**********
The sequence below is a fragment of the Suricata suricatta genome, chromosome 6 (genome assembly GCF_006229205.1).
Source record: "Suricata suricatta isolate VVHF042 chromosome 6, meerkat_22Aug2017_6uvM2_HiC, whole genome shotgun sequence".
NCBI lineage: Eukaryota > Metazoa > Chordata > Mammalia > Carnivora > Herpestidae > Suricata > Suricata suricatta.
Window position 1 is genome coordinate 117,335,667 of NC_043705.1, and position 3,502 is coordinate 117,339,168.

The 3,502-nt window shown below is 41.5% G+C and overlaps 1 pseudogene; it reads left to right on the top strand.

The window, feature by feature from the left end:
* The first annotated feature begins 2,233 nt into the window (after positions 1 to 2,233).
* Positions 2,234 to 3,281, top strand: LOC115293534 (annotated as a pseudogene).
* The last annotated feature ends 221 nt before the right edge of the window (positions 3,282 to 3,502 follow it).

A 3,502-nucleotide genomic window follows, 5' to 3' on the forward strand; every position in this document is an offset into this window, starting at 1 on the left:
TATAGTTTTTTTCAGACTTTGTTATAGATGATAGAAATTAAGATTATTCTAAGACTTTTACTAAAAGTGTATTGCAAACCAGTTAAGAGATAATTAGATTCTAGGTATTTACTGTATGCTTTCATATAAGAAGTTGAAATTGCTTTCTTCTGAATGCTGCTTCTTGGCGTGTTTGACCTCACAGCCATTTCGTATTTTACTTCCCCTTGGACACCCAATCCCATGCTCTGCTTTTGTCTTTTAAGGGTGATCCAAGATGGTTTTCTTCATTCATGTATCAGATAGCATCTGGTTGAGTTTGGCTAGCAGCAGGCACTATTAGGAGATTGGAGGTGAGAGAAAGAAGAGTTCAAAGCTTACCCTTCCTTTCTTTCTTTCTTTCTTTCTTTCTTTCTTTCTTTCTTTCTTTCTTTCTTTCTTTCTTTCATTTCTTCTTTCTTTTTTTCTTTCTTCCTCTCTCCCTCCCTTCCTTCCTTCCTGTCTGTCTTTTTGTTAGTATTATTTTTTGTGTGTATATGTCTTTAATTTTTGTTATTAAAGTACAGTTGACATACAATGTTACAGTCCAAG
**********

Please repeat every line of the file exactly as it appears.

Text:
The sequence below is a fragment of the Suricata suricatta genome, chromosome 6 (genome assembly GCF_006229205.1).
Source record: "Suricata suricatta isolate VVHF042 chromosome 6, meerkat_22Aug2017_6uvM2_HiC, whole genome shotgun sequence".
NCBI lineage: Eukaryota > Metazoa > Chordata > Mammalia > Carnivora > Herpestidae > Suricata > Suricata suricatta.
Window position 1 is genome coordinate 117,335,667 of NC_043705.1, and position 3,502 is coordinate 117,339,168.

The 3,502-nt window shown below is 41.5% G+C and overlaps 1 pseudogene; it reads left to right on the top strand.

The window, feature by feature from the left end:
* The first annotated feature begins 2,233 nt into the window (after positions 1 to 2,233).
* Positions 2,234 to 3,281, top strand: LOC115293534 (annotated as a pseudogene).
* The last annotated feature ends 221 nt before the right edge of the window (positions 3,282 to 3,502 follow it).

A 3,502-nucleotide genomic window follows, 5' to 3' on the forward strand; every position in this document is an offset into this window, starting at 1 on the left:
TATAGTTTTTTTCAGACTTTGTTATAGATGATAGAAATTAAGATTATTCTAAGACTTTTACTAAAAGTGTATTGCAAACCAGTTAAGAGATAATTAGATTCTAGGTATTTACTGTATGCTTTCATATAAGAAGTTGAAATTGCTTTCTTCTGAATGCTGCTTCTTGGCGTGTTTGACCTCACAGCCATTTCGTATTTTACTTCCCCTTGGACACCCAATCCCATGCTCTGCTTTTGTCTTTTAAGGGTGATCCAAGATGGTTTTCTTCATTCATGTATCAGATAGCATCTGGTTGAGTTTGGCTAGCAGCAGGCACTATTAGGAGATTGGAGGTGAGAGAAAGAAGAGTTCAAAGCTTACCCTTCCTTTCTTTCTTTCTTTCTTTCTTTCTTTCTTTCTTTCTTTCTTTCTTTCTTTCTTTCTTTCATTTCTTCTTTCTTTTTTTCTTTCTTCCTCTCTCCCTCCCTTCCTTCCTTCCTGTCTGTCTTTTTGTTAGTATTATTTTTTGTGTGTATATGTCTTTAATTTTTGTTATTAAAGTACAGTTGACATACAATGTTACAGTCCAAG